Meetings are just a fact of life. But one of the many reasons why people tend to dread that weekly “catch-up” gathering is because they’re huge drains of productivity. The answer to this problem isn’t to stop holding meetings altogether; it’s to start holding better meetings.

Think long and hard about why you’re having a meeting. If it’s just to convey information, you could probably save everyone a lot of time and just send a lengthy email or inter-office memo instead. A meeting should always justify its existence. If it doesn’t, it needs to drop off the schedule. Likewise, plan out an agenda for your meeting ahead of time and stick with it. Make sure everyone who needs to contribute knows what is expected of them before you all walk into a room, giving everyone a chance to be as prepared as they need to be.

3) Get Organized and Stay That Way

Again, time management isn’t about finding more hours in a day; it’s about working smarter, not harder with the hours you already have. One study estimates that as much as thirty percent of our working time each day is spent looking for misplaced items. It stands to reason that if you never feel like you have enough time to get things done, the true issue might just be that you need to take a look around and organize your life more effectively.

The Importance of Appreciation For Morale

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As a hard worker, you want to be appreciated. This is simply human nature. We all want to feel our hard work is noticed and appreciated. After all, it only seems fair to be at least appreciated for giving your blood, sweat, and tears to make a profit for your employer. As an employer, you need to understand the importance appreciation has when it comes to the morale of your workplace. Appreciation is a huge aspect of a healthy, thriving workplace environment.

The Data Proves The Importance of Appreciation

A Chicago Tribune survey asked 30,000 employees who enjoyed their job why they loved their work. The most common reason cited by these employees was, “I feel genuinely appreciated at this company.” This data shows what we have been talking about, showing appreciation matters. Making people feel like their efforts at work make a difference is important. The next step is learning how to communicate genuine appreciation without it coming across as fake.

What Appreciation is Not

Just because your goal is to show your employees the appreciation they deserve doesn’t mean you will automatically know how to go about this. There are a few clear ways not to go about showing appreciation, though. For example, don’t just depend on your employee recognition program to do the job. Appreciation at Work found that around thirty to thirty-five percent of employees don’t want to go up in front of a large group and accept an appreciation award anyway. Therefore, even though an event created to show appreciation is well intentioned, it can backfire and create an adverse outcome. Often, even if a person doesn’t mind going up in front and receiving such an award, the certificate or gift they receive feels impersonal. Generic, group-based awards don’t feel genuine in many cases, so employees don’t find this as motivating as true appreciation. Besides, saying one positive thing about an employee in front of a group hardly makes up for an entire year ignoring all the extra work an employee is doing.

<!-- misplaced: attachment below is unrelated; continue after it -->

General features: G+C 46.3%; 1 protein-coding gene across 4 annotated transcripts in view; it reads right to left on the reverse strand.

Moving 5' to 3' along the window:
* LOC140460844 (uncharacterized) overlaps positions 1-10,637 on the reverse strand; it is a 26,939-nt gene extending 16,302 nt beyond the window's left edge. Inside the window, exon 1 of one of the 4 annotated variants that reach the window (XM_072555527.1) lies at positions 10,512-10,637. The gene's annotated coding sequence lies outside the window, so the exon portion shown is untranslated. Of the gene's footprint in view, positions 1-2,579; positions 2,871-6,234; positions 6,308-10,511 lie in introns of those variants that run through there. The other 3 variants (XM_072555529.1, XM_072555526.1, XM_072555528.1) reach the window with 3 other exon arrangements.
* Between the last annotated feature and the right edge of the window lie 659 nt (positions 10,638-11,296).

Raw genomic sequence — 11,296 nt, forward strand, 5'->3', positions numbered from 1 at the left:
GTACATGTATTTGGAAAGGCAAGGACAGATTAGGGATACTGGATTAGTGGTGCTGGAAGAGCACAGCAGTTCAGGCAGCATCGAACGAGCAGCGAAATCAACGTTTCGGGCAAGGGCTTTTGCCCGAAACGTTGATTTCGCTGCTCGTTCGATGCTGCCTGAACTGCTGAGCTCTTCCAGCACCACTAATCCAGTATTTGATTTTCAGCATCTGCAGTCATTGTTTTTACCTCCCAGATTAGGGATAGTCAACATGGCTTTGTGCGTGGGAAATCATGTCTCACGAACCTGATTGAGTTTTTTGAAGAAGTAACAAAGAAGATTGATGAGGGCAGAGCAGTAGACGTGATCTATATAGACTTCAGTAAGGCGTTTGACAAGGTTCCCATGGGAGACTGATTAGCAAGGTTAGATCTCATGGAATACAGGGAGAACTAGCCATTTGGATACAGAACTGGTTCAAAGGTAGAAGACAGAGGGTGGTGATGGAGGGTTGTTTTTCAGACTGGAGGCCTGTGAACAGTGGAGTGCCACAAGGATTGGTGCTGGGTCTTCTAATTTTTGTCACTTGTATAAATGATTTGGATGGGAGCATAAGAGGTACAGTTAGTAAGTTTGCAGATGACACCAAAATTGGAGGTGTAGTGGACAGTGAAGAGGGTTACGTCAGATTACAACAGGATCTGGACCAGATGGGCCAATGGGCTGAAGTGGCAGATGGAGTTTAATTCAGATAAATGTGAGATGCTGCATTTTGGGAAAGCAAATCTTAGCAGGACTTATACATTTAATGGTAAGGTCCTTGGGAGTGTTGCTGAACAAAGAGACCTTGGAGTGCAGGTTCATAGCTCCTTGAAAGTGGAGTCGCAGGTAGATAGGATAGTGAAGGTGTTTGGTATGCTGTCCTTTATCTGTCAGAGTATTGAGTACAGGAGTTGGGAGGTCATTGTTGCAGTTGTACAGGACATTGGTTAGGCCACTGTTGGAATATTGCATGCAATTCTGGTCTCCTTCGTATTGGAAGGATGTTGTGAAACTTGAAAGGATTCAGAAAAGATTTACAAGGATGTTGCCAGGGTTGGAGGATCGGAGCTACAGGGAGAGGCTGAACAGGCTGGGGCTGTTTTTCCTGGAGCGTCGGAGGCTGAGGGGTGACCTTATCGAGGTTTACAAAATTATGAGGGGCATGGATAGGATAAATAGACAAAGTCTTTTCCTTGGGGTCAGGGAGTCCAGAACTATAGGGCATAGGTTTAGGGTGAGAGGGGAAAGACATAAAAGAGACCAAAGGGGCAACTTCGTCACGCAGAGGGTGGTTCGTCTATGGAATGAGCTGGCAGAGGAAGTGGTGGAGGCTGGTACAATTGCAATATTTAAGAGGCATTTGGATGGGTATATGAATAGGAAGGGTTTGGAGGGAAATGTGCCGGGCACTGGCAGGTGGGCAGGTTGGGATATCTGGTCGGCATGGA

What Authentic Appreciation Looks Like

Of course, money always talks, so giving out bonuses, gift cards, or other monetary rewards is an excellent way to show appreciation. However, don’t be fooled into thinking that your employees only want to receive financial rewards. They also want to hear how appreciated they are on a regular basis. Keep in mind that appreciation doesn’t have to be something you say, it can be something you don’t say. For example, if your employee works extra hours all the time and they have to take off to handle a personal situation, don’t give them a hard time because they are out of the office for one day. This only makes them resent being at work and in turn, makes them a less productive employee who will eventually start looking for work elsewhere.

Remember, don’t act like your reward for their hard work or their paycheck is a gift. You aren’t giving them a gift. You are simply paying them what they are owed. Look at bonuses the same way. It might seem like “extra” to you, but to your employee, they feel they have worked hard to “earn” that money by working extra hours or taking on additional responsibilities.